While the unexpected can happen to anyone, no one ever expects a tragedy to befall on him or her. As a couple, what can you do to prepare for the unthinkable? It can be a hard and, frankly, uncomfortable conversation to initiate. However, planning for the unimaginable is a gift you can give each other. Grief alone can be devastating, but when faced with all of the paperwork associated with the passing of a loved one, it can be truly overwhelming.
Make a will; include an advance directive and/or health care proxy if any major medical decision(s) are needed on a partner’s behalf. If you have younger children, you will need to name a caregiver, as well as an executor to handle their financial matters until they come of age. You may want to set-up trusts at this time.
- Do you have life insurance policies, either through work or purchased independently? Understand the financial implications to your partner and family with or without them.
- Put all of your personal and financial information in one place – a binder or safe that includes a listing/spreadsheet (along with original documents) of your social security information, birth certificates, marriage license, car titles, home/land purchase, retirement account(s); savings & checking accounts, safe deposit box, investment accounts, college savings accounts, etc. Include the name of any brokers you may use, account numbers, listed beneficiaries, phone numbers, and passwords for on-line account access, etc. If you don’t want it on your computer, then print out a form and hand write the information onto it, and keep it a safe and secure place that you both know. See starter sample [here].
- List out every billable account you have in either one name, or both. This includes mortgage, utilities, water, homeowners & car insurance, life insurance, car titles, professional consultants (i.e. lawyer, accountant, etc.), online accounts (i.e. Amazon, PayPal, Spotify), paid apps, club memberships, etc. Know the account numbers and phone number to contact them to make any changes. We would recommend including both spouses/partners names on accounts whenever possible because it is much easier to convert accounts to the surviving spouse/partner. This is particularly true for credit cards. Some banks and credit card companies will immediately close a credit card account if it is only in your spouse’s name, which could affect your access to money, not to mention your credit rating.
- Who is the primary account holder of your medical insurance? Write down account numbers and contact information; learn if insurance immediately ends upon death of a partner, or if it extends through the month. Have a back-up plan for continued coverage.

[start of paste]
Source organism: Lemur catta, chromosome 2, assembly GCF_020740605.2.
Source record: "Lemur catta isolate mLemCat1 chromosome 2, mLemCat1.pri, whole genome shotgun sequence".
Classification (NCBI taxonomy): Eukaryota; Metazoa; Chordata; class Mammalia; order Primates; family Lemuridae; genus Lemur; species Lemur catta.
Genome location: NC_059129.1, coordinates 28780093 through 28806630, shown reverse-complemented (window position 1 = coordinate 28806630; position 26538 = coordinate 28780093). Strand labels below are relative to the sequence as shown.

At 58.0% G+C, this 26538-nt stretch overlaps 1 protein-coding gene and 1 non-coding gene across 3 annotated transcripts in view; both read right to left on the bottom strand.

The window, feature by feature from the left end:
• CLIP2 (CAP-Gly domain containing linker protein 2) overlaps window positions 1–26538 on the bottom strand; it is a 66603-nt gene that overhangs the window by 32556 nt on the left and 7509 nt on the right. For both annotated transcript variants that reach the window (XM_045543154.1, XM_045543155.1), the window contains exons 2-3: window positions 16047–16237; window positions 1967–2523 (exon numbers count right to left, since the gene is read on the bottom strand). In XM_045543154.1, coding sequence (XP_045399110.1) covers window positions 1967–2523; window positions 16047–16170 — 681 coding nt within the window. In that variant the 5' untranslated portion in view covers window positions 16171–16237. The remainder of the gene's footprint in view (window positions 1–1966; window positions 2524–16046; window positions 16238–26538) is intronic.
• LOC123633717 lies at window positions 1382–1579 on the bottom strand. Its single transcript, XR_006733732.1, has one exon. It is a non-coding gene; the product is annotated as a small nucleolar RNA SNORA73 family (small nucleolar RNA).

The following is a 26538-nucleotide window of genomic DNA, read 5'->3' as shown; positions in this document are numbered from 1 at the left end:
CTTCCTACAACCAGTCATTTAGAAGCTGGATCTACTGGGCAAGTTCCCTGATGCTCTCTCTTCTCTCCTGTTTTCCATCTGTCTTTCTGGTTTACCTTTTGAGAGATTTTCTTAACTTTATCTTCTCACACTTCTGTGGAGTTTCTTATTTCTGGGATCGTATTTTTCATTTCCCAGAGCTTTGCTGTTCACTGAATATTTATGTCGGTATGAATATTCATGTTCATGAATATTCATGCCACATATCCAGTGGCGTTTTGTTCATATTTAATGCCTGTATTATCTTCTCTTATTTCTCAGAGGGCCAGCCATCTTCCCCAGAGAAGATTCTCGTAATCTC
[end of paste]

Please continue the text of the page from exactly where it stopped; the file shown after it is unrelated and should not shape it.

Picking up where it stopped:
- Know your spouse’s/partner’s work contact information. You will need to communicate with them and determine if you have equipment they want back, if any outstanding payments are due, including commissions, HSA accounts, retirement savings, etc. You will need to be sure all final payments are received before removing a spouse/partner name from your bank account or the checks may go to probate.
- Know passwords for computer(s), phone(s), accounts you access, including social accounts liked LinkedIn, Facebook, Twitter, Instagram, etc. You may want to shut them down or modify the listing. Because so many of your partners contacts may be saved on their cell phone or social accounts, you may want to be able to access the information in order to share the news with friends and family before closing them down.
- Keep the Social Security Administration’s number on file. They will be one of your first contacts because they alert credit agencies to help eliminate the chance for fraud. Criminals like to prey on those who have recently lost loved ones. You (or your children) may also qualify for benefits, which they can help you determine.
- Discuss your final wishes with your partner. Is he/she an organ donor; does he/she want to be buried, cremated, celebrated, no services or privately held services, readings, etc.? Do they have a favorite charity? As awful as it sounds, it can be very comforting knowing what your partner envisioned should they pass away.
Some people are fortunate to have great family/friend support systems that step in to help when tragedy strikes, but they can only do so much. By being prepared, it will help to avoid the added burden at a time when a surviving partner is already grieving. It is well worth the time and peace of mind to have it consolidated in one place.
If we can lend support in any way, including gifting, or trust and estate planning, along with tax implications of financial decisions, please contact us at 401-831-0200.